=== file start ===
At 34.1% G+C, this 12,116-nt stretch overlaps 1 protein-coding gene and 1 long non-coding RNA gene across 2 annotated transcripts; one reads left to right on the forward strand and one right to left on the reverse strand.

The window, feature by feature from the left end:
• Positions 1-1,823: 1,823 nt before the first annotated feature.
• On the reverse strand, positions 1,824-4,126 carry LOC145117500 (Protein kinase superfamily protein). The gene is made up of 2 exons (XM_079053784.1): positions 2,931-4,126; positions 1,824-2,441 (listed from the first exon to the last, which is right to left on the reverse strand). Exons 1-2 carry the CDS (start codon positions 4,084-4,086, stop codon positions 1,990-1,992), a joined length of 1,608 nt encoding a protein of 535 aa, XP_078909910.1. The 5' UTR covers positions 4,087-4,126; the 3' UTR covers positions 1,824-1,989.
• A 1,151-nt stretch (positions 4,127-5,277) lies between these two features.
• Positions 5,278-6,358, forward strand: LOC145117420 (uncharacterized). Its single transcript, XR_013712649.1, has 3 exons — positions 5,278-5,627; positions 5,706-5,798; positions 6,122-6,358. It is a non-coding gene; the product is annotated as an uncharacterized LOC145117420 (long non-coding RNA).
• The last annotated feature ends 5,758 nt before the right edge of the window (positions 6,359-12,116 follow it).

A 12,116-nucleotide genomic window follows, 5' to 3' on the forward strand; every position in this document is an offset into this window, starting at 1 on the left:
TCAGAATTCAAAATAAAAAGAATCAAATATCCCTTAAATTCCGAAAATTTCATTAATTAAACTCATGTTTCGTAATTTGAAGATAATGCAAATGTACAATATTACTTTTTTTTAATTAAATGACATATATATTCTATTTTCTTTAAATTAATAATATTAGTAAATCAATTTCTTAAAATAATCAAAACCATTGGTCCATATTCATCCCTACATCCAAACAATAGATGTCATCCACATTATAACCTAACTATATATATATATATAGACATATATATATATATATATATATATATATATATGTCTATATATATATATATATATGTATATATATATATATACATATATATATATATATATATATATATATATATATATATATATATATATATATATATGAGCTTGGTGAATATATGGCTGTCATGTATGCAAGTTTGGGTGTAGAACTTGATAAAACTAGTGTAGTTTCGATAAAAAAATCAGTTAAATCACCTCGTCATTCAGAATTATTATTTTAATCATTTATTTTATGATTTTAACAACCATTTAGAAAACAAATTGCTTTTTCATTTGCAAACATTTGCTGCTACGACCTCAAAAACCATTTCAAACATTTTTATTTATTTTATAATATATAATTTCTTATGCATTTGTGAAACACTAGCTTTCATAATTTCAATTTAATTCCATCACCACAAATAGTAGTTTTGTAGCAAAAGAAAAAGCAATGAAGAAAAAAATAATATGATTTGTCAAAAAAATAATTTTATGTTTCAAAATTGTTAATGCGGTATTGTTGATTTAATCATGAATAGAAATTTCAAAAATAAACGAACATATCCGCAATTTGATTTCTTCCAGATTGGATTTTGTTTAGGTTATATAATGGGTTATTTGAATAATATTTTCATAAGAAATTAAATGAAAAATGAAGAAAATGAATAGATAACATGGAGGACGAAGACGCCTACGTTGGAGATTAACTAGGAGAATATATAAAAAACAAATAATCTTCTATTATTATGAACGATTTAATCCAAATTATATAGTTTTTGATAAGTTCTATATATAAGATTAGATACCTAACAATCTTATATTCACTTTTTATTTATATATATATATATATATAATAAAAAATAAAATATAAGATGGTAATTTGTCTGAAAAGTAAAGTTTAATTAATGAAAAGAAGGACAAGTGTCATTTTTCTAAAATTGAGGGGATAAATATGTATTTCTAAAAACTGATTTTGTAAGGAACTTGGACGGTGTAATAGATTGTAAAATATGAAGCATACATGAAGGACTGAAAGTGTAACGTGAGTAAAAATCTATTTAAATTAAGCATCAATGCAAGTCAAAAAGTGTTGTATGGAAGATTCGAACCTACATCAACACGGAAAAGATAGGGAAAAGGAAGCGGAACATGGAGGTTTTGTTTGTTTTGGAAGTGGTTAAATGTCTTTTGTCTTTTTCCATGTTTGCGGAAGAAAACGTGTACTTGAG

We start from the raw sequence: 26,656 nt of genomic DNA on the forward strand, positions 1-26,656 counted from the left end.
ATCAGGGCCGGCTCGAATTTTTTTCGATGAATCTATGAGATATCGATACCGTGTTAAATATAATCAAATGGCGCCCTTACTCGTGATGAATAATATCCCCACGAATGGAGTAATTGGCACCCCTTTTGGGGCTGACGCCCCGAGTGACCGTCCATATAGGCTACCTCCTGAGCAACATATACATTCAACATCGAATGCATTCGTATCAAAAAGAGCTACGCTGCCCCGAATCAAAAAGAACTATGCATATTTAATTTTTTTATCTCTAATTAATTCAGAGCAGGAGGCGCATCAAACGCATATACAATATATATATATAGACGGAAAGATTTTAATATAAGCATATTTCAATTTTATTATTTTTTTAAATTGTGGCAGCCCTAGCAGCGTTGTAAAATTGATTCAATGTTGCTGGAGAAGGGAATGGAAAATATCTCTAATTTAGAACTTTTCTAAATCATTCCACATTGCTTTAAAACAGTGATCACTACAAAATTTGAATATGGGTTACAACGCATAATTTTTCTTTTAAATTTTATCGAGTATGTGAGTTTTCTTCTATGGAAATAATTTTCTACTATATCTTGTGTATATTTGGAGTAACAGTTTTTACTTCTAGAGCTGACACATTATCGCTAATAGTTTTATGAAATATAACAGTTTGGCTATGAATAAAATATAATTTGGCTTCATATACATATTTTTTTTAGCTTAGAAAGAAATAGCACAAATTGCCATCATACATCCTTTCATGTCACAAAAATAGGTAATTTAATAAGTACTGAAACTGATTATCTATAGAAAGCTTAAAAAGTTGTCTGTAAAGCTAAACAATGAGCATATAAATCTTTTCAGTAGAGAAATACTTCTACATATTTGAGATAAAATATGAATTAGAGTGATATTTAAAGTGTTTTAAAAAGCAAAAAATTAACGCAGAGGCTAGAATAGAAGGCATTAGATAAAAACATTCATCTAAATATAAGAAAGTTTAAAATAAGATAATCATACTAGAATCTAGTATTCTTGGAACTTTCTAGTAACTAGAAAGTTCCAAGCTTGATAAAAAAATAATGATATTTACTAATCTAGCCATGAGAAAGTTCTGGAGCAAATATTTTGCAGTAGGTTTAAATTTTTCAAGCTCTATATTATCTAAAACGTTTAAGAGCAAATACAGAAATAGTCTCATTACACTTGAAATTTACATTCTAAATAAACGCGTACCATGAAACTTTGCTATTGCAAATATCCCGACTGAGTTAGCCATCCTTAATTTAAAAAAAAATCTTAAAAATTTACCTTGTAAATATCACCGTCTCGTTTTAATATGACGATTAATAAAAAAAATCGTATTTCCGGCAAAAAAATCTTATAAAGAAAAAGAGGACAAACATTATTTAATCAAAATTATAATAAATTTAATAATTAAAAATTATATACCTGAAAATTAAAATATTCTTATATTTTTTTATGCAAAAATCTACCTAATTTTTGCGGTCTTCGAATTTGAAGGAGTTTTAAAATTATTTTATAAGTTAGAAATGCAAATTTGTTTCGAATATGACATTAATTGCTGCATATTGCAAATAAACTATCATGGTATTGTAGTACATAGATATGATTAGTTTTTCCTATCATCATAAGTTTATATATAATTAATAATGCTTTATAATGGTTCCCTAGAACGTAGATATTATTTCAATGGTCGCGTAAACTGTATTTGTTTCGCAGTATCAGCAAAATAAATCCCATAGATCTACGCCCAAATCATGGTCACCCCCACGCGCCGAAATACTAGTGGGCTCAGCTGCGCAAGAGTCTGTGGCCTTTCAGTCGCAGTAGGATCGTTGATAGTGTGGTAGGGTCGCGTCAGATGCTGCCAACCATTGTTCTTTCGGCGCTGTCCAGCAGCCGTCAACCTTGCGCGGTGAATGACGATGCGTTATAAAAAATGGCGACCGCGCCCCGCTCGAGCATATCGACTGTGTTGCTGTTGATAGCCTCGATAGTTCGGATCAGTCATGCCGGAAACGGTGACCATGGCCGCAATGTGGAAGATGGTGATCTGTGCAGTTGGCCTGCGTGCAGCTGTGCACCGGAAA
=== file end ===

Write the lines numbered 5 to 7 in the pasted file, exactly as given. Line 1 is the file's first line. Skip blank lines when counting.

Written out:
• A 1,151-nt stretch (positions 4,127-5,277) lies between these two features.
• Positions 5,278-6,358, forward strand: LOC145117420 (uncharacterized). Its single transcript, XR_013712649.1, has 3 exons — positions 5,278-5,627; positions 5,706-5,798; positions 6,122-6,358. It is a non-coding gene; the product is annotated as an uncharacterized LOC145117420 (long non-coding RNA).
• The last annotated feature ends 5,758 nt before the right edge of the window (positions 6,359-12,116 follow it).